‘Sherman’s Lagoon’ creator discusses science and the environment
by Bill Chameides | August 30th, 2012
posted by Erica Rowell (Editor)
Jim Toomey tackles the practice of shark finning in his comic strip 'Sherman's Lagoon.' See video below for more on the series.
The second of 2 posts on cartoonist Jim Toomey (Duke B.S.M.E. ’83, M.E.M. ’08).
“Sherman’s Lagoon” is a comic strip created by Nicholas School alumnus Jim Toomey that features two great white sharks, a green sea turtle, a hermit crab and a generic fish. TheGreenGrok Skyped Jim recently to talk about his work, his characters, and the ocean setting.
Last time we dove into his early career before and after Duke as well as his love affair with the ocean. Today we learn how he weaves science and sustainability into the strip. We end the interview, appropriately, by asking which sea critters he’d use if he had to cast Barack Obama and Mitt Romney as ocean dwellers.
Interview with ‘Sherman’s Lagoon’ creator Jim Toomey
Below is an edited transcript and audio podcast of the interview as well as a video of Jim discussing two environmentally themed series from his comic strip.
TheGreenGrok: I understand, Jim, that you’re not a scientist. But it’s certainly apparent that you have knowledge of science and the ocean. For instance, you talked a little about Fillmore and the annual migration to Ascension Island. And one thing I love are these little nuggets of info like that sprinkled throughout. I think I read, right, that hermit crabs when they spawn there are thousands of them. And of course the sea horse pregnancy. It’s the male sea horse that is the one that carries baby sea horses. So I wonder how you go about fitting these types of things into the comic strip.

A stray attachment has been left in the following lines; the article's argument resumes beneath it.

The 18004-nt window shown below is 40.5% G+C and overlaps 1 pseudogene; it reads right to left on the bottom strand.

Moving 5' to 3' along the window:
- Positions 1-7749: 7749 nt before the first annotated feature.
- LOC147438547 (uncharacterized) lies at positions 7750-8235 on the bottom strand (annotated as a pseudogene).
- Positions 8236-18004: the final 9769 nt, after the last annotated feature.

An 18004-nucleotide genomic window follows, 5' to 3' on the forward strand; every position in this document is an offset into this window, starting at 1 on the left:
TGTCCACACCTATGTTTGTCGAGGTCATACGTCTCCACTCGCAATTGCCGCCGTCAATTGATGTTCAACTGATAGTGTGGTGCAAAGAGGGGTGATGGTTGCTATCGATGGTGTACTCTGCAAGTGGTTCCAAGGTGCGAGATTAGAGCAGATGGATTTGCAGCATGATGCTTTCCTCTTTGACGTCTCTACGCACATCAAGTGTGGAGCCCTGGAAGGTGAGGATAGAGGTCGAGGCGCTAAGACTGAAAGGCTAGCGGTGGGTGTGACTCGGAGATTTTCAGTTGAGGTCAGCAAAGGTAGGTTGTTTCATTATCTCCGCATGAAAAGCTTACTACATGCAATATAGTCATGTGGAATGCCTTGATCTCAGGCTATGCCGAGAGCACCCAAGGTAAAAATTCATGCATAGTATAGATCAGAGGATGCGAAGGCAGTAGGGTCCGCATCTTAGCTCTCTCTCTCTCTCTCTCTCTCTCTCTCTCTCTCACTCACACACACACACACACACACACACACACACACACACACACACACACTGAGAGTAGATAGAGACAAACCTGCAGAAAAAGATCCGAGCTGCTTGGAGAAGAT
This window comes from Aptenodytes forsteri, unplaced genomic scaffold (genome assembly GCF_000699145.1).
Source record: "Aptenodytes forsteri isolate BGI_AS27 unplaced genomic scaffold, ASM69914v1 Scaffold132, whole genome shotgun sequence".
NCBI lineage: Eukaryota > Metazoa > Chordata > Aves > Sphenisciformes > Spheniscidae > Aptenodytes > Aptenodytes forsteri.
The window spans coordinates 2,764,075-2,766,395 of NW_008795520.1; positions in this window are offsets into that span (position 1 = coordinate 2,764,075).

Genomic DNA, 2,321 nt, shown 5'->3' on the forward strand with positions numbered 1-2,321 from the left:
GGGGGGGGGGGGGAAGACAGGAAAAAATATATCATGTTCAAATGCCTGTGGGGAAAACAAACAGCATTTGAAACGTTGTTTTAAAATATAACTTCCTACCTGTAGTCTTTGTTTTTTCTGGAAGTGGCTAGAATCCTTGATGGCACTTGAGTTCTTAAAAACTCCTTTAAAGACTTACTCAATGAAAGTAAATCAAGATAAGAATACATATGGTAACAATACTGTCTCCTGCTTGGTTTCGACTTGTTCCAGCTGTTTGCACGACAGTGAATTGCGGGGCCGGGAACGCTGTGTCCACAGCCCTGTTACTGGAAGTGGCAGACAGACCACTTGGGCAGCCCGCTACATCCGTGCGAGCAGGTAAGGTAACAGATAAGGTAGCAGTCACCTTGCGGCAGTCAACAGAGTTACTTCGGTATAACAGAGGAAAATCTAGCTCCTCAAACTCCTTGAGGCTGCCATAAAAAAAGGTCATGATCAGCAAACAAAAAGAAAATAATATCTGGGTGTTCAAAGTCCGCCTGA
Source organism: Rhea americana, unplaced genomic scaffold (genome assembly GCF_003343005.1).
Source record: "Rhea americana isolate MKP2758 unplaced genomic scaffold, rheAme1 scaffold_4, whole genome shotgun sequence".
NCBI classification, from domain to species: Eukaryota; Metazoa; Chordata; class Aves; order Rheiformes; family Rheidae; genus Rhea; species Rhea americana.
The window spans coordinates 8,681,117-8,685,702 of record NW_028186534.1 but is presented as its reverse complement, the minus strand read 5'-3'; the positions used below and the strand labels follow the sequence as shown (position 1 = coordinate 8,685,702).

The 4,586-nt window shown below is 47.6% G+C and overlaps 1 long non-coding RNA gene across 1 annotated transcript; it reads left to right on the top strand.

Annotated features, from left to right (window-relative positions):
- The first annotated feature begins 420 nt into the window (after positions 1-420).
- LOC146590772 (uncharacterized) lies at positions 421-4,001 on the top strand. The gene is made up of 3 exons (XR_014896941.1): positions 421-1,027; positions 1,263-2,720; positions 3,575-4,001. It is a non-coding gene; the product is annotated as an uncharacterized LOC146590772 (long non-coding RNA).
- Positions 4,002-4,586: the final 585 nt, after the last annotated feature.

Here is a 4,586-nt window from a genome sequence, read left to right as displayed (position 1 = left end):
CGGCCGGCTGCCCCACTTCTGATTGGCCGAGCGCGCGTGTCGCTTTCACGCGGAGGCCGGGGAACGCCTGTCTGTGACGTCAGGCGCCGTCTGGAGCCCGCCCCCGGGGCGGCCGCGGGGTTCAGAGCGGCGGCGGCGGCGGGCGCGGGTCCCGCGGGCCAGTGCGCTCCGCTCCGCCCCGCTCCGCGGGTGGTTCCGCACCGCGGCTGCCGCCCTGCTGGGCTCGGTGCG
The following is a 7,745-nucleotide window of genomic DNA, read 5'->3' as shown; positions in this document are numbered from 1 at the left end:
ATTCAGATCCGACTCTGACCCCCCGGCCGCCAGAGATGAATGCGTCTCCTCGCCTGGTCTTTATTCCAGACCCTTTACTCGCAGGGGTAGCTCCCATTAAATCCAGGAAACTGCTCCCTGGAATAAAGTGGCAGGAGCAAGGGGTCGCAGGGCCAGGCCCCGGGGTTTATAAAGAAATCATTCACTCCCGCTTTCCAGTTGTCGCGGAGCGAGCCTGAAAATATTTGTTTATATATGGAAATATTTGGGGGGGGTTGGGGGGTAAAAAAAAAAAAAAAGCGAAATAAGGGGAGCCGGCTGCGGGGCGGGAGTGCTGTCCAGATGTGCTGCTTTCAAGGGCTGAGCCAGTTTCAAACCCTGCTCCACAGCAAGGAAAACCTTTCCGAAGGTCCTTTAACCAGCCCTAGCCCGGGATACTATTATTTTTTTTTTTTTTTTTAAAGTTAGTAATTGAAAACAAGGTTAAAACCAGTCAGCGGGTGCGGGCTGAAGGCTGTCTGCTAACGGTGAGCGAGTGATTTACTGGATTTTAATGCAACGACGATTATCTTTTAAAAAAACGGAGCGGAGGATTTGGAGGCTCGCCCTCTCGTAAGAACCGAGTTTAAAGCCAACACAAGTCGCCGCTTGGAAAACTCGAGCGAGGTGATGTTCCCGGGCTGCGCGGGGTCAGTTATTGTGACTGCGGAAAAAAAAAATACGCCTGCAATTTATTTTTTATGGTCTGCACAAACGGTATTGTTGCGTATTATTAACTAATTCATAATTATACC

Toomey: Well, I love looking for odd facts like that, like the seahorse. And what makes it odd by my definition, and what makes it really good fodder for cartoon, is if it goes against our notions as a human.
There’s certainly a lot of odd things out there in marine biology, but humans can’t really relate to bioluminescence, for example, but they can relate to carrying children. So I try to pick these things in marine biology that have a direct human corollary, but maybe they are completely the opposite. Or maybe they’re similar.
For example, Sherman and Megan are great white sharks, right, and there’s a lot of work being done on the California coast. Another Duke grad, Barbara Block, who is at Stanford now, is doing work tagging these sharks that swim out to what’s called the great white shark café, which is a couple hundred miles off the California coast. They’re not quite sure what goes on out there. It’s a very difficult place to get to and work on, work with, but I created a series around that, because it sort of reminded me of shark couples going on vacation or shark couples getting away from their usual haunt. (Read more about the actual great white shark cafe, thought possibly to be a spot for foraging or mating, here and here.)
So I look for these quirky little marine biology facts that really have some kind of human corollary, and then it’s really easy. It sort of writes itself.
TheGreenGrok: What about the nexus between your storytelling and sustainability?